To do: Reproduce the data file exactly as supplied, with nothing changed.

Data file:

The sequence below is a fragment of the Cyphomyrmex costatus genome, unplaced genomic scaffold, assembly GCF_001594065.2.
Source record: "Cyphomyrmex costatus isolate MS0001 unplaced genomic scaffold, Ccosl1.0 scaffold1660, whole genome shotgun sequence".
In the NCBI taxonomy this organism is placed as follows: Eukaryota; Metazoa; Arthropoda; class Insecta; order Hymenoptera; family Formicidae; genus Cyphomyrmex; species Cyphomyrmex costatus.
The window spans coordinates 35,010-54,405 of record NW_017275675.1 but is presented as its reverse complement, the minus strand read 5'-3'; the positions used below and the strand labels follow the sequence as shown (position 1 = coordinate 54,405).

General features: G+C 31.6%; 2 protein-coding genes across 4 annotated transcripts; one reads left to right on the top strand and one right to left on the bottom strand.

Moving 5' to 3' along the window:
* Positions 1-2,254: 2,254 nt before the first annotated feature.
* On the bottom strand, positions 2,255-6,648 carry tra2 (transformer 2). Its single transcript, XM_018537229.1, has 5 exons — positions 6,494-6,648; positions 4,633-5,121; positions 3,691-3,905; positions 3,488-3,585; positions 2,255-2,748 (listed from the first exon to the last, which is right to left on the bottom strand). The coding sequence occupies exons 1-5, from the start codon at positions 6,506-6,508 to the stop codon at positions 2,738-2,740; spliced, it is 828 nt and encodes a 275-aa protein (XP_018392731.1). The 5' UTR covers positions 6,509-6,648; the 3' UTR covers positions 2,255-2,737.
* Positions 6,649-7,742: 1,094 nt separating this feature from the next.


The sequence below is a fragment of the Cyphomyrmex costatus genome, unplaced genomic scaffold, assembly GCF_001594065.2.
Source record: "Cyphomyrmex costatus isolate MS0001 unplaced genomic scaffold, Ccosl1.0 scaffold1660, whole genome shotgun sequence".
In the NCBI taxonomy this organism is placed as follows: Eukaryota; Metazoa; Arthropoda; class Insecta; order Hymenoptera; family Formicidae; genus Cyphomyrmex; species Cyphomyrmex costatus.
The window spans coordinates 35,010-54,405 of record NW_017275675.1 but is presented as its reverse complement, the minus strand read 5'-3'; the positions used below and the strand labels follow the sequence as shown (position 1 = coordinate 54,405).

General features: G+C 31.6%; 2 protein-coding genes across 4 annotated transcripts; one reads left to right on the top strand and one right to left on the bottom strand.

Moving 5' to 3' along the window:
* Positions 1-2,254: 2,254 nt before the first annotated feature.
* On the bottom strand, positions 2,255-6,648 carry tra2 (transformer 2). Its single transcript, XM_018537229.1, has 5 exons — positions 6,494-6,648; positions 4,633-5,121; positions 3,691-3,905; positions 3,488-3,585; positions 2,255-2,748 (listed from the first exon to the last, which is right to left on the bottom strand). The coding sequence occupies exons 1-5, from the start codon at positions 6,506-6,508 to the stop codon at positions 2,738-2,740; spliced, it is 828 nt and encodes a 275-aa protein (XP_018392731.1). The 5' UTR covers positions 6,509-6,648; the 3' UTR covers positions 2,255-2,737.
* Positions 6,649-7,742: 1,094 nt separating this feature from the next.